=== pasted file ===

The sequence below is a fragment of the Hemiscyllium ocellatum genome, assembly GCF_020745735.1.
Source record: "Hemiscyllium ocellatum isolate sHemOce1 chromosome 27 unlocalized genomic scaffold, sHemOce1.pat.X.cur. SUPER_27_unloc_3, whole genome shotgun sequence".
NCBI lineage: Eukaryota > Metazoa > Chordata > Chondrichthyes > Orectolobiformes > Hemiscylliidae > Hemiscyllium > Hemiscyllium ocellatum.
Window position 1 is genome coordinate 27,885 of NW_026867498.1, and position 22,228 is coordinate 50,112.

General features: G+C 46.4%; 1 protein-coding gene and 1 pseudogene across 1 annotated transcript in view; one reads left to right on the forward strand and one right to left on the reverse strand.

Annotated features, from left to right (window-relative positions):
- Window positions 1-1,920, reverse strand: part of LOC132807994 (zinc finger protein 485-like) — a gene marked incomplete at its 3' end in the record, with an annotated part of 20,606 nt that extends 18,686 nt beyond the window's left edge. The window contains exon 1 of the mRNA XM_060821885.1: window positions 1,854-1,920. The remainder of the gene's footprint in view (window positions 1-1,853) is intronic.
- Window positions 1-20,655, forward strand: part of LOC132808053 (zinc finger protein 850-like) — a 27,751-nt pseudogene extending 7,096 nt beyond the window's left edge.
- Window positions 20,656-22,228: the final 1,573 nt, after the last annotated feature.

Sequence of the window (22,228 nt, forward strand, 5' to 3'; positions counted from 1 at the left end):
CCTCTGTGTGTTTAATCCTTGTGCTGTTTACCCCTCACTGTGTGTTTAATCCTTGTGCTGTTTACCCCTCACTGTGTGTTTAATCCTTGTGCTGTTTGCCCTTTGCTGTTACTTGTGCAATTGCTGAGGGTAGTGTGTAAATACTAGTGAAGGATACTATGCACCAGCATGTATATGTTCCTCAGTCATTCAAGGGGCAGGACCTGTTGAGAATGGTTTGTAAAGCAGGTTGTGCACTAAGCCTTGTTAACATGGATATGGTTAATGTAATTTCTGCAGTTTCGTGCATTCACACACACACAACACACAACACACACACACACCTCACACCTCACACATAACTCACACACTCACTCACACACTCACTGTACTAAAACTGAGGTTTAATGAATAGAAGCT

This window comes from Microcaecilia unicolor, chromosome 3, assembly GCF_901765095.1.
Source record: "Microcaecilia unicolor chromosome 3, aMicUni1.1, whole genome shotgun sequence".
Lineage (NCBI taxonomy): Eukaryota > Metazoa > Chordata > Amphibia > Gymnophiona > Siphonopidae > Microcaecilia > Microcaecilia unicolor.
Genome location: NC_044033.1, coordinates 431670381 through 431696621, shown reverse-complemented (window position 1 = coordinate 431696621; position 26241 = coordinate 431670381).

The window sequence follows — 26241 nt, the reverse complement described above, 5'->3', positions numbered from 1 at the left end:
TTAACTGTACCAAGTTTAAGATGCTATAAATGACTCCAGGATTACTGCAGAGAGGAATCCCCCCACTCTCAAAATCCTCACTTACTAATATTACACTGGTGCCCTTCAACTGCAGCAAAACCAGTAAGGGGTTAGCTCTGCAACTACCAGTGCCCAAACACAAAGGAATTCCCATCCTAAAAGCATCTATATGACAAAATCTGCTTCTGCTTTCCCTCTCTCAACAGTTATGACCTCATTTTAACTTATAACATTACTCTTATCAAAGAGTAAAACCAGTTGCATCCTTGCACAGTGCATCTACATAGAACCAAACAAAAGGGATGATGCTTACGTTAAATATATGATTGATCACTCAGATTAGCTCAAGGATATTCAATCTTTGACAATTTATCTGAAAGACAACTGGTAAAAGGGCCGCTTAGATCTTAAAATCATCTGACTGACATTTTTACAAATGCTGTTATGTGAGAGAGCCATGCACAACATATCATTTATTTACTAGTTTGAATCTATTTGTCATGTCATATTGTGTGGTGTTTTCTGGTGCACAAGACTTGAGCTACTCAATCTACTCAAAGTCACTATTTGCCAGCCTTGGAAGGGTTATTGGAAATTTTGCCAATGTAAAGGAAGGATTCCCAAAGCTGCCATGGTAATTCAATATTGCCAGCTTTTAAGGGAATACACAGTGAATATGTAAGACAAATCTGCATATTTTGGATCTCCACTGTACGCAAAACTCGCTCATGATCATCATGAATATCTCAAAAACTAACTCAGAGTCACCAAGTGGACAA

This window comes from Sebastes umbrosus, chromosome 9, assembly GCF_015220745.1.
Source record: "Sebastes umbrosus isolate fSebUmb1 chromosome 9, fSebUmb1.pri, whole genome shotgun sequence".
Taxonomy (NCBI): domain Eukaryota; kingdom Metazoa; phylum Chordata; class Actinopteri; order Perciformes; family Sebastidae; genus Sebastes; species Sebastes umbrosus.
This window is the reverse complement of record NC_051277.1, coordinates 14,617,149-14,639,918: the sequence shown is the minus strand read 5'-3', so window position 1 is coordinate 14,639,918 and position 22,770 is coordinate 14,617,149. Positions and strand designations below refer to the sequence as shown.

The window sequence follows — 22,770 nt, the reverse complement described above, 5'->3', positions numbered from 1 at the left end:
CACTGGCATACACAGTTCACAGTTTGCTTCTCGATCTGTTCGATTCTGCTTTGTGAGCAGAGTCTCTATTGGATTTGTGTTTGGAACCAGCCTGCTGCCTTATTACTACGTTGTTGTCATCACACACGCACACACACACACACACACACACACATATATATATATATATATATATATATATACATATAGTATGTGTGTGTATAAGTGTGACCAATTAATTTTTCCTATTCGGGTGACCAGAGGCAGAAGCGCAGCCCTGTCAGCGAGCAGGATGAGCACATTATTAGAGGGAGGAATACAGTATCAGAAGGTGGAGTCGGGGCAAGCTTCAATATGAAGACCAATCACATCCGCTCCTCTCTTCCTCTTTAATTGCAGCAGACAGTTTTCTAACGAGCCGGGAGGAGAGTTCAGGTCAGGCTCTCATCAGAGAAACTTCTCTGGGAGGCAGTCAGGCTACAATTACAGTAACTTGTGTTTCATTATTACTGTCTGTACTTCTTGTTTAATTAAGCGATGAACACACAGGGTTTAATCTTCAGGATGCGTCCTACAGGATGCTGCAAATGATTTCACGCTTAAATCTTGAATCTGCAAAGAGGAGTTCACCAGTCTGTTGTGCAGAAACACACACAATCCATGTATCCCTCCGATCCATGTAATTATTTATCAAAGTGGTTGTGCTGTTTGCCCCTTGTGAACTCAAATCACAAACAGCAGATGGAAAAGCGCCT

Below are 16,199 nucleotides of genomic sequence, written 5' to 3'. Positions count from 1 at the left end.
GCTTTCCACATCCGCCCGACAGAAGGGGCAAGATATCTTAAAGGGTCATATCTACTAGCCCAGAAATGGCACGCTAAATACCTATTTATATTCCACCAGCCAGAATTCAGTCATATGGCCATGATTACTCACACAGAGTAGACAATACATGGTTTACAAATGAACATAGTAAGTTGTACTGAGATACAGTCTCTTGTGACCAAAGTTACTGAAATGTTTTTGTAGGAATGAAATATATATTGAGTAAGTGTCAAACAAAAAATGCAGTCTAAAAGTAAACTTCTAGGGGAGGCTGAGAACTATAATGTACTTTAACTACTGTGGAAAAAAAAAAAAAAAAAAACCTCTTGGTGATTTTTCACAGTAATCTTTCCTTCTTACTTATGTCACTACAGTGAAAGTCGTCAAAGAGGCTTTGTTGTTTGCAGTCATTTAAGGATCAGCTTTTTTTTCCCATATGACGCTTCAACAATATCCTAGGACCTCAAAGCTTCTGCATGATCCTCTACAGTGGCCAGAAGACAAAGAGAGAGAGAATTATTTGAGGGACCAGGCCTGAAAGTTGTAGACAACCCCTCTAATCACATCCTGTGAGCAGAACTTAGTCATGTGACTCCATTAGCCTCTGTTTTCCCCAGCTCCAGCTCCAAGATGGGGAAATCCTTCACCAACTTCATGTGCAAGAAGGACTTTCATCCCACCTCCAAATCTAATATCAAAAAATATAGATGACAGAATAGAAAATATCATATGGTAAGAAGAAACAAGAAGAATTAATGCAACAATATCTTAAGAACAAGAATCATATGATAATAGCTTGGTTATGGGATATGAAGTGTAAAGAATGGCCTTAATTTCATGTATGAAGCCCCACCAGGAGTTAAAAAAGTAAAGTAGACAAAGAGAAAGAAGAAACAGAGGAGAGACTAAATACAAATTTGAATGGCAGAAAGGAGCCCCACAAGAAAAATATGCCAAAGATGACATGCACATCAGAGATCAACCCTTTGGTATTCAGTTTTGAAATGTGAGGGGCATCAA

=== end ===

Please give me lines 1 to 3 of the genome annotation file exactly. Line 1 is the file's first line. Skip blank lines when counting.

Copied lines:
The sequence below is a fragment of the Hemiscyllium ocellatum genome, assembly GCF_020745735.1.
Source record: "Hemiscyllium ocellatum isolate sHemOce1 chromosome 27 unlocalized genomic scaffold, sHemOce1.pat.X.cur. SUPER_27_unloc_3, whole genome shotgun sequence".
NCBI lineage: Eukaryota > Metazoa > Chordata > Chondrichthyes > Orectolobiformes > Hemiscylliidae > Hemiscyllium > Hemiscyllium ocellatum.